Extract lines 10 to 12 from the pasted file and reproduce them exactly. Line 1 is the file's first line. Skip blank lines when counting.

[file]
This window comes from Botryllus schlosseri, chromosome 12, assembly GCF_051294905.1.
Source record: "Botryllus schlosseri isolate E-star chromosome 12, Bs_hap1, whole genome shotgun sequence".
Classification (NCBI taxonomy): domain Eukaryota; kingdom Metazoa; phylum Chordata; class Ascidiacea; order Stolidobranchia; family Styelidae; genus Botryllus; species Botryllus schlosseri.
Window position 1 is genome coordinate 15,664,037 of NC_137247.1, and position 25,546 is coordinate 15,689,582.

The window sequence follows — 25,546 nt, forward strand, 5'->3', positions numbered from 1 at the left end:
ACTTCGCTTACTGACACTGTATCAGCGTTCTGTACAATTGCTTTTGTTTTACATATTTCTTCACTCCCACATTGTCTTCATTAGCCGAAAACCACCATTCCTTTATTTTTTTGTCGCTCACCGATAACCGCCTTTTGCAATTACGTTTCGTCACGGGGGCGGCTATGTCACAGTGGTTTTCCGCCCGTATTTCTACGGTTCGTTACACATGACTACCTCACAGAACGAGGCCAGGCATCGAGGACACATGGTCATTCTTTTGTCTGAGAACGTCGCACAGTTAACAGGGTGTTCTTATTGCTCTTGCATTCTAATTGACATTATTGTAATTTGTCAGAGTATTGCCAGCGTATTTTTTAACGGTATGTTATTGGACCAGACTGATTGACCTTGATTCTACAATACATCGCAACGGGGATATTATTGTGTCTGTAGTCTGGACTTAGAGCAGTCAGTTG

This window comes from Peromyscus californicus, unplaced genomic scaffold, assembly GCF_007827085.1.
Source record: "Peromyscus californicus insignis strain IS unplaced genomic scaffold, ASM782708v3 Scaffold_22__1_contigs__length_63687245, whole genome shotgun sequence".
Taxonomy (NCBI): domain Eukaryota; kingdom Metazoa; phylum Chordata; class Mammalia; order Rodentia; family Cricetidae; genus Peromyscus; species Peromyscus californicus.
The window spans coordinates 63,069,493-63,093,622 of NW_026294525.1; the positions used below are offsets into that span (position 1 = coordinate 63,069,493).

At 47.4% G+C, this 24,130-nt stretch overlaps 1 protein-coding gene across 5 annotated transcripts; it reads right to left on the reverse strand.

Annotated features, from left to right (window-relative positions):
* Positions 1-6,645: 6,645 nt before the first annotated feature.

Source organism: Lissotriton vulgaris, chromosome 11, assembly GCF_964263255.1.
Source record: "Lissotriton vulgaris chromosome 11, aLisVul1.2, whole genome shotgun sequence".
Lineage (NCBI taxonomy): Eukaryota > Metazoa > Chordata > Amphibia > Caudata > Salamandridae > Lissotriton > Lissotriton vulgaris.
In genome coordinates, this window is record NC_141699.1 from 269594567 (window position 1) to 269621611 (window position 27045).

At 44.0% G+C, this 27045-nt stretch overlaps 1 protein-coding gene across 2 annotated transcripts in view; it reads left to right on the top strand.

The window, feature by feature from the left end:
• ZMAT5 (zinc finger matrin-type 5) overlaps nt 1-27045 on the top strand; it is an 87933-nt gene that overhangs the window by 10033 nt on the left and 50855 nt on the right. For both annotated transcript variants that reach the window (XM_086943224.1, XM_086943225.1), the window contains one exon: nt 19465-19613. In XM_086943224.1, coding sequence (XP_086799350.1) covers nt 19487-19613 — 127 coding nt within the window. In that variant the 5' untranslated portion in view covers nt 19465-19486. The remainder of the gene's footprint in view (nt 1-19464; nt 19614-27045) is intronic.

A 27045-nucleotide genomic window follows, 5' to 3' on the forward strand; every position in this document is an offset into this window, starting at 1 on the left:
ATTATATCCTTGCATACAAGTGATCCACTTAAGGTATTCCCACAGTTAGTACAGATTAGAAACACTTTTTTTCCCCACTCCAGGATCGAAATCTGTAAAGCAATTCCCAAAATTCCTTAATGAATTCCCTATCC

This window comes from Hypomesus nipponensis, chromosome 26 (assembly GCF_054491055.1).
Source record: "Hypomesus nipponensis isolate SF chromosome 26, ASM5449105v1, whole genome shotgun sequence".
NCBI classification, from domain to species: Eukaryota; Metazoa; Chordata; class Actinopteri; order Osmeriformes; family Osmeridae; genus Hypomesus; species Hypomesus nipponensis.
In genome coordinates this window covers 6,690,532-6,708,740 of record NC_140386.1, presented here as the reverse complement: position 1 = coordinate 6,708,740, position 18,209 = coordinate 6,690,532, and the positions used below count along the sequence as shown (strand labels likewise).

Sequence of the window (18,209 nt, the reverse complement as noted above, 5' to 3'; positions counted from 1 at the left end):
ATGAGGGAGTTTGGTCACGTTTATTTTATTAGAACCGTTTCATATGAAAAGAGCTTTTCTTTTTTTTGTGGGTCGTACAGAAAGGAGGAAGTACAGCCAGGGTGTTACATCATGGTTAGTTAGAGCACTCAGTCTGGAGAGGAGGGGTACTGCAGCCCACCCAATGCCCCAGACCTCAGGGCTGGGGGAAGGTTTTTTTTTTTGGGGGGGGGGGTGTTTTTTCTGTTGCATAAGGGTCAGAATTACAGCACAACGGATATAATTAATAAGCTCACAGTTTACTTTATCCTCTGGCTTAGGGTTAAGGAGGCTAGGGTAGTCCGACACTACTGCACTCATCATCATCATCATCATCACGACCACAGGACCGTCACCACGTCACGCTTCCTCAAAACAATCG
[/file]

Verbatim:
The window spans coordinates 63,069,493-63,093,622 of NW_026294525.1; the positions used below are offsets into that span (position 1 = coordinate 63,069,493).

At 47.4% G+C, this 24,130-nt stretch overlaps 1 protein-coding gene across 5 annotated transcripts; it reads right to left on the reverse strand.

Annotated features, from left to right (window-relative positions):